One of the big decisions that companies face today is whether they want to have their own in-house recruiting function rather than depend on outside search firms. An internal operation is a significant commitment, and how well it goes often depends on the degree of thought and preparation companies put into the matter. “Many companies that have built internal executive search capabilities have achieved impressive results,” says Jim. “Others have been disasters, especially when companies try to establish the function in-house with no clear strategy, unrealistic expectations, and responsibility not clearly delineated. The best way to compare the relative merits of in-sourcing versus outsourcing search is to weigh the most important criteria in building versus buying as follows: One, the relative cost. Two, the relative output. Three, the ease and speed of search and focus. Four, the cultural component. And five, the strategic component.”

On Demand Recruiting

A frequently touted point in favor of having an in-house search function is that no one knows the culture of an organization as well as those who work there. That may be true, Jim says, but that shouldn’t exclude using a search firm that is committed to understanding its client’s environment. “Much is made about culture fit in recruitment and rightly so,” he says. “It’s logical that in-house recruiters have a leg up on their external, hired-gun contemporaries. On the flip side, all things being equal, this should not be an argument against hiring an external firm since most companies speak of their culture aspirationally; in other words, as what they want it to be. Most experienced and reputable search firms seek to learn the pulse of the organizations they serve. During the intake process, our primary objective should include getting to know our client’s culture. If the external recruiters you are working with don’t ask those questions, then you need to look elsewhere.”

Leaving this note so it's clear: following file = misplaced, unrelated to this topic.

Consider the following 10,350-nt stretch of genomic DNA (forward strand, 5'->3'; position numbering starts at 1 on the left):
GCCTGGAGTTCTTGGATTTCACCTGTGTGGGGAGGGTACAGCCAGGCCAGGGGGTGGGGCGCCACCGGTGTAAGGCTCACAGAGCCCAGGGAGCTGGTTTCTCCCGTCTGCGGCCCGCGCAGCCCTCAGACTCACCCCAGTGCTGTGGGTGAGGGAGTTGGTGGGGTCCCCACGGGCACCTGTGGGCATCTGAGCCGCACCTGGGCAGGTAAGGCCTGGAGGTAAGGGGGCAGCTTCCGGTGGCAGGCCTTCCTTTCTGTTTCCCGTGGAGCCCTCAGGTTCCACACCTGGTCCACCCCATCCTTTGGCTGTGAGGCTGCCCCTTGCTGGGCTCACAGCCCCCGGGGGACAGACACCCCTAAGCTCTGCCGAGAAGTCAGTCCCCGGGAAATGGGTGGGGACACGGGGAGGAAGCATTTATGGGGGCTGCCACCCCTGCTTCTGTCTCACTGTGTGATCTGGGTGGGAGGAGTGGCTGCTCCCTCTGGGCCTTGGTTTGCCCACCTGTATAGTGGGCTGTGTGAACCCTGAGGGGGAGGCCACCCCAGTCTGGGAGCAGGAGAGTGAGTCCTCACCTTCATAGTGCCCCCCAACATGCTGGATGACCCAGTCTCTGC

At TalentRISE, Jim has a particular passion for the firm’s ‘on demand’ recruitment service. He describes it as recruitment when the client company wants it and where it needs it. “We have taken everything that we have learned for recruiting senior level executives – process, tools, technology, and methods – and are now applying that approach to the level beneath executives,” he says. “We know that our clients are struggling to recruit experienced professionals below the executive level but above the non-exempt level, where active candidate sourcing methods are sufficient. You can’t post and pray that you will attract the right manager candidate, and the only alternative there seems to be contingent search. Our clients love the fact that they can pay us a flat hourly rate, get an experienced consultant to work on several jobs and get multiple hires in the span of a 90-day engagement, along with all the research and competitive intelligence that was developed during the engagement.”

Contributed by Stephen Sawicki, Managing Editor, Hunt Scanlon Media and Scott A. Scanlon, Editor-in-Chief, Hunt Scanlon Media